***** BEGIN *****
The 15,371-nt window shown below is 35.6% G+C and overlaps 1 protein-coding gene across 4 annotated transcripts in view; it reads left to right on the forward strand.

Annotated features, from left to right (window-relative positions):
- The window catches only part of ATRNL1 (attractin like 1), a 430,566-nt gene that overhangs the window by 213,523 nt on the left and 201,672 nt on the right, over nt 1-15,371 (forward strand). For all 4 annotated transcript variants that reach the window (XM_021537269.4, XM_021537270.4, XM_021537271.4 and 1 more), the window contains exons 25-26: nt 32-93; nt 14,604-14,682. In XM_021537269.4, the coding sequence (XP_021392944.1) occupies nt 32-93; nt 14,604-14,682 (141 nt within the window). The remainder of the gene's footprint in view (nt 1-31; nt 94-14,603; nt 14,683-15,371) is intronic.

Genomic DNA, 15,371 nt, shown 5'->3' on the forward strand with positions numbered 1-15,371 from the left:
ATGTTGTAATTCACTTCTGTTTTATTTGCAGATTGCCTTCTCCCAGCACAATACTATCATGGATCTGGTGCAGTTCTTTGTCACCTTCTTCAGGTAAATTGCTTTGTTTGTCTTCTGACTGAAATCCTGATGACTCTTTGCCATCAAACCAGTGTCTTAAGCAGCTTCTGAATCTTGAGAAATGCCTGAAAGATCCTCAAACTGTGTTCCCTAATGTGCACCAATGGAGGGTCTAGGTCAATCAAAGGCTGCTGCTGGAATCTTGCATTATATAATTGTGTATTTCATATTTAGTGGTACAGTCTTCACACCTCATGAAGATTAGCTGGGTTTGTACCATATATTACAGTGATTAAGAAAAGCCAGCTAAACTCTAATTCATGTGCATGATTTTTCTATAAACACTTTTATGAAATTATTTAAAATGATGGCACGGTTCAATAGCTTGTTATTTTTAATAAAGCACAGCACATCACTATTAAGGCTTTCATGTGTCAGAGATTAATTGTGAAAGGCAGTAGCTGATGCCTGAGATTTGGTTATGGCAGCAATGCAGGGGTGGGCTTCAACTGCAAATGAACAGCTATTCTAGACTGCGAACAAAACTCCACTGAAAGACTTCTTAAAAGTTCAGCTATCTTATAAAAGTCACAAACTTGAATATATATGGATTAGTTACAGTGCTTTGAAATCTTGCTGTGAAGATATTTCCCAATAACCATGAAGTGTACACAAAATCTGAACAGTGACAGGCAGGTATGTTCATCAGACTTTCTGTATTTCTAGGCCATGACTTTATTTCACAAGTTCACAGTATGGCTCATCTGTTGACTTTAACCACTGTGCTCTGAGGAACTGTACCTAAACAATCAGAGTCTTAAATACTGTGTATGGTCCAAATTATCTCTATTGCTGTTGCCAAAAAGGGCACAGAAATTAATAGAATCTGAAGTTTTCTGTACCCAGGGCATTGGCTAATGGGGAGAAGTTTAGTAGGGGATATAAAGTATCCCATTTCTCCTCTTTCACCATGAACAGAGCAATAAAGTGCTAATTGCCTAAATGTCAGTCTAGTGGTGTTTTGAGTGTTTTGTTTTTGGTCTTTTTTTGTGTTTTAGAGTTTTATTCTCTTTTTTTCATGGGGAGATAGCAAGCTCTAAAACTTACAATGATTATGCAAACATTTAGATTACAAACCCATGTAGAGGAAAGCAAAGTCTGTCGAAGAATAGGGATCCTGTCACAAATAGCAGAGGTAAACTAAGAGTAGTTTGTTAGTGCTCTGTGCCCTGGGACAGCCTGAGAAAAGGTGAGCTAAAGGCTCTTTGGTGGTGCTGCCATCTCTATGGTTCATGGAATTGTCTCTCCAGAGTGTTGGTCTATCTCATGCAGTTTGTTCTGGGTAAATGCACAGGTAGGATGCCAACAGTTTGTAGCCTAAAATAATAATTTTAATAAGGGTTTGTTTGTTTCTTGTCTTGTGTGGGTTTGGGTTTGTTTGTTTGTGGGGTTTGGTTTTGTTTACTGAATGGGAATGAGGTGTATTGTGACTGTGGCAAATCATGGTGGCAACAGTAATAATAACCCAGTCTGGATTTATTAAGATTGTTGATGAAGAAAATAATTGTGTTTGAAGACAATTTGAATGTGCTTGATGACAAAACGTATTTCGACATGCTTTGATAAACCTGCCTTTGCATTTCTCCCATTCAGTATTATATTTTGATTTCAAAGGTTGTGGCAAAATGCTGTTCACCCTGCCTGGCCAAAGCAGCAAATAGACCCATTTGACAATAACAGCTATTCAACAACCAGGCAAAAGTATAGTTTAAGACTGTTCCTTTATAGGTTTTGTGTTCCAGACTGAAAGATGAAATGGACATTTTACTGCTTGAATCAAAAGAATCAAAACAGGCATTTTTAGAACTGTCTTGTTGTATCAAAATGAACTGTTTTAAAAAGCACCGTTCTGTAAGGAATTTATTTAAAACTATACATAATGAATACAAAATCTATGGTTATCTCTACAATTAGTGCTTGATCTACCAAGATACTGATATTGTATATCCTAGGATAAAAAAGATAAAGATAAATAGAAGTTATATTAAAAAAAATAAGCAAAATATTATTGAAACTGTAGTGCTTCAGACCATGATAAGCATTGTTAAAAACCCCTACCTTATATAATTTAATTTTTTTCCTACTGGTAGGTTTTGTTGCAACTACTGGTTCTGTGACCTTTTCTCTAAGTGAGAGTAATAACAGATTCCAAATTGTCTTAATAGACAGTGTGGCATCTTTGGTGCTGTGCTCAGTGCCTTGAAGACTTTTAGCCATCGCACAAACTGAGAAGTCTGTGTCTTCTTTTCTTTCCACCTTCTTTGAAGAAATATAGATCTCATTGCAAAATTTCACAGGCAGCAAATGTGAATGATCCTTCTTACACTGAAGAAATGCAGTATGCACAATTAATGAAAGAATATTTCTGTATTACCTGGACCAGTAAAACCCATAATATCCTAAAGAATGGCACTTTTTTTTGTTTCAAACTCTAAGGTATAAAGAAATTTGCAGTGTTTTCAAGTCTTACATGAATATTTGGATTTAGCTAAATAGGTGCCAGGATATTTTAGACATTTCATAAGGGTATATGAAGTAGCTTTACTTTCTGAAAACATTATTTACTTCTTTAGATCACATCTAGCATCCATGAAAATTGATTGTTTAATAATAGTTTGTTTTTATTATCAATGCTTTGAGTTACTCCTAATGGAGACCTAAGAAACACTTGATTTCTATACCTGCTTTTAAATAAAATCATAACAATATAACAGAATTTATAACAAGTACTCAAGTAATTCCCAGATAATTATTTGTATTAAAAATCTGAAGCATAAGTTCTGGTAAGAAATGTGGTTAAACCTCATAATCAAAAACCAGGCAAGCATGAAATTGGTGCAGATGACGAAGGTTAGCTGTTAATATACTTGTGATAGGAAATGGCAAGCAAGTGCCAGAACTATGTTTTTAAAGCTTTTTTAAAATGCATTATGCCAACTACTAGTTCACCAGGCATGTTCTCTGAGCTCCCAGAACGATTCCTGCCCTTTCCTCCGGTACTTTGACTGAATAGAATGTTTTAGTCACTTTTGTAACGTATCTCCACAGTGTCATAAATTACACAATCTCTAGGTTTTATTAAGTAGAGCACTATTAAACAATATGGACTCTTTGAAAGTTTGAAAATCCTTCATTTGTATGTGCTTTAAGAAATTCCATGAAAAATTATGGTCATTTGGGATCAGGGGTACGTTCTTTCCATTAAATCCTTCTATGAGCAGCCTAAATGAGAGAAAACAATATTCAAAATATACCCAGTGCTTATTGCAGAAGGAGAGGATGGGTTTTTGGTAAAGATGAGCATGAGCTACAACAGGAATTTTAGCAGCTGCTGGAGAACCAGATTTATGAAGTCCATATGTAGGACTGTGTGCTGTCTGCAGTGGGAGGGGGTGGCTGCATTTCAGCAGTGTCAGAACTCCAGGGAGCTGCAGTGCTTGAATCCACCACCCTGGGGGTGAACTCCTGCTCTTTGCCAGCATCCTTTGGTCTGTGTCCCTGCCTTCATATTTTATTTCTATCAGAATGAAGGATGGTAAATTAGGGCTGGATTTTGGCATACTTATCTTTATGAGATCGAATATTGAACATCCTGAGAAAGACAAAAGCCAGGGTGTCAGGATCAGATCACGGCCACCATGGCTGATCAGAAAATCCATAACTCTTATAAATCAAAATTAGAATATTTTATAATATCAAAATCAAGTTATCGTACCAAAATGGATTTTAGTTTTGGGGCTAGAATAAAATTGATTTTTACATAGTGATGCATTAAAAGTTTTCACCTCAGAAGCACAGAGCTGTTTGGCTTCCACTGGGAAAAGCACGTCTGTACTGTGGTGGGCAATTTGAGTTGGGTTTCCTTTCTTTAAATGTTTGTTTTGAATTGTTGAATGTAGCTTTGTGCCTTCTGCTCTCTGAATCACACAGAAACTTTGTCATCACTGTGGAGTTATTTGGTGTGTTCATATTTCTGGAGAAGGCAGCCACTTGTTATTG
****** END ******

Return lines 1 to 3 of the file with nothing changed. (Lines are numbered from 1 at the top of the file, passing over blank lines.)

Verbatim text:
The 15,371-nt window shown below is 35.6% G+C and overlaps 1 protein-coding gene across 4 annotated transcripts in view; it reads left to right on the forward strand.

Annotated features, from left to right (window-relative positions):
- The window catches only part of ATRNL1 (attractin like 1), a 430,566-nt gene that overhangs the window by 213,523 nt on the left and 201,672 nt on the right, over nt 1-15,371 (forward strand). For all 4 annotated transcript variants that reach the window (XM_021537269.4, XM_021537270.4, XM_021537271.4 and 1 more), the window contains exons 25-26: nt 32-93; nt 14,604-14,682. In XM_021537269.4, the coding sequence (XP_021392944.1) occupies nt 32-93; nt 14,604-14,682 (141 nt within the window). The remainder of the gene's footprint in view (nt 1-31; nt 94-14,603; nt 14,683-15,371) is intronic.